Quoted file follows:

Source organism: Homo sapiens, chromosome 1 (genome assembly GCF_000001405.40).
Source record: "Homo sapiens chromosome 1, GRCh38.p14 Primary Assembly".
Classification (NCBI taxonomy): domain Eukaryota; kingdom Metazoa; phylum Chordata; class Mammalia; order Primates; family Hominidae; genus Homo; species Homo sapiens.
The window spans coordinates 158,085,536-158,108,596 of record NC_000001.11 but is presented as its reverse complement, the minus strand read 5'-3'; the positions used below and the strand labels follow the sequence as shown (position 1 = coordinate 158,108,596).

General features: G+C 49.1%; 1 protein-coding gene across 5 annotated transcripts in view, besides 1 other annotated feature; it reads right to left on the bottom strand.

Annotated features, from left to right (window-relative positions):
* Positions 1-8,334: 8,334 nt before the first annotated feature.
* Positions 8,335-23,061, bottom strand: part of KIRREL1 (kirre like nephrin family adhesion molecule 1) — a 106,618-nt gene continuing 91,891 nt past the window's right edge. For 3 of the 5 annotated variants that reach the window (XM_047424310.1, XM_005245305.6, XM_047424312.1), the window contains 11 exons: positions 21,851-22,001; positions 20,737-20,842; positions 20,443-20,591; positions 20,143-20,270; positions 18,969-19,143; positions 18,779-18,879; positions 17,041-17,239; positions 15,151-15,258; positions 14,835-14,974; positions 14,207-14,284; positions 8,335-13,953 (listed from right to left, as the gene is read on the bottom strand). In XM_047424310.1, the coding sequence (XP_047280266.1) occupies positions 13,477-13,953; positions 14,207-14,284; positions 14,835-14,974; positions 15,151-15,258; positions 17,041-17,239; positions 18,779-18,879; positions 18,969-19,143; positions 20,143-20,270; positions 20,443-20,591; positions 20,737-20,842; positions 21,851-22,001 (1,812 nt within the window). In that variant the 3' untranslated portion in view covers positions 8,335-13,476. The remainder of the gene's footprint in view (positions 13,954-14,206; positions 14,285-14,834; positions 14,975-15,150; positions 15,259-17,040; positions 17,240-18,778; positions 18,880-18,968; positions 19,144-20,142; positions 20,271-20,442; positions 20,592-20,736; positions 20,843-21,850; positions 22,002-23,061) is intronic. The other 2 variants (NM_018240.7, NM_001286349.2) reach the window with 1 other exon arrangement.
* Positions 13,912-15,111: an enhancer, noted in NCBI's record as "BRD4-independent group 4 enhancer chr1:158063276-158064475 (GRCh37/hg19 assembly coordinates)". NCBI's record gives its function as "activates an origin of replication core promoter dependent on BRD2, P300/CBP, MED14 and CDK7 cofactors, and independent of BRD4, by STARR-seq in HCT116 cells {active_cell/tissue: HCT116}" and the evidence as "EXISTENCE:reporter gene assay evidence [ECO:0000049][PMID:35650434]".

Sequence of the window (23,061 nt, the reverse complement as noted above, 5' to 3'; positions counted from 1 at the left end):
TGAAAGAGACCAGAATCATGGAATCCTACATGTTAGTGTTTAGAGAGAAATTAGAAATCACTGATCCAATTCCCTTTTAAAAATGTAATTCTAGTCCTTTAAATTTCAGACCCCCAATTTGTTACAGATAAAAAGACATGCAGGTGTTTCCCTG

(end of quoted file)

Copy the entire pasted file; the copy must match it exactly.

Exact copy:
Source organism: Homo sapiens, chromosome 1 (genome assembly GCF_000001405.40).
Source record: "Homo sapiens chromosome 1, GRCh38.p14 Primary Assembly".
Classification (NCBI taxonomy): domain Eukaryota; kingdom Metazoa; phylum Chordata; class Mammalia; order Primates; family Hominidae; genus Homo; species Homo sapiens.
The window spans coordinates 158,085,536-158,108,596 of record NC_000001.11 but is presented as its reverse complement, the minus strand read 5'-3'; the positions used below and the strand labels follow the sequence as shown (position 1 = coordinate 158,108,596).

General features: G+C 49.1%; 1 protein-coding gene across 5 annotated transcripts in view, besides 1 other annotated feature; it reads right to left on the bottom strand.

Annotated features, from left to right (window-relative positions):
* Positions 1-8,334: 8,334 nt before the first annotated feature.
* Positions 8,335-23,061, bottom strand: part of KIRREL1 (kirre like nephrin family adhesion molecule 1) — a 106,618-nt gene continuing 91,891 nt past the window's right edge. For 3 of the 5 annotated variants that reach the window (XM_047424310.1, XM_005245305.6, XM_047424312.1), the window contains 11 exons: positions 21,851-22,001; positions 20,737-20,842; positions 20,443-20,591; positions 20,143-20,270; positions 18,969-19,143; positions 18,779-18,879; positions 17,041-17,239; positions 15,151-15,258; positions 14,835-14,974; positions 14,207-14,284; positions 8,335-13,953 (listed from right to left, as the gene is read on the bottom strand). In XM_047424310.1, the coding sequence (XP_047280266.1) occupies positions 13,477-13,953; positions 14,207-14,284; positions 14,835-14,974; positions 15,151-15,258; positions 17,041-17,239; positions 18,779-18,879; positions 18,969-19,143; positions 20,143-20,270; positions 20,443-20,591; positions 20,737-20,842; positions 21,851-22,001 (1,812 nt within the window). In that variant the 3' untranslated portion in view covers positions 8,335-13,476. The remainder of the gene's footprint in view (positions 13,954-14,206; positions 14,285-14,834; positions 14,975-15,150; positions 15,259-17,040; positions 17,240-18,778; positions 18,880-18,968; positions 19,144-20,142; positions 20,271-20,442; positions 20,592-20,736; positions 20,843-21,850; positions 22,002-23,061) is intronic. The other 2 variants (NM_018240.7, NM_001286349.2) reach the window with 1 other exon arrangement.
* Positions 13,912-15,111: an enhancer, noted in NCBI's record as "BRD4-independent group 4 enhancer chr1:158063276-158064475 (GRCh37/hg19 assembly coordinates)". NCBI's record gives its function as "activates an origin of replication core promoter dependent on BRD2, P300/CBP, MED14 and CDK7 cofactors, and independent of BRD4, by STARR-seq in HCT116 cells {active_cell/tissue: HCT116}" and the evidence as "EXISTENCE:reporter gene assay evidence [ECO:0000049][PMID:35650434]".

Sequence of the window (23,061 nt, the reverse complement as noted above, 5' to 3'; positions counted from 1 at the left end):
TGAAAGAGACCAGAATCATGGAATCCTACATGTTAGTGTTTAGAGAGAAATTAGAAATCACTGATCCAATTCCCTTTTAAAAATGTAATTCTAGTCCTTTAAATTTCAGACCCCCAATTTGTTACAGATAAAAAGACATGCAGGTGTTTCCCTG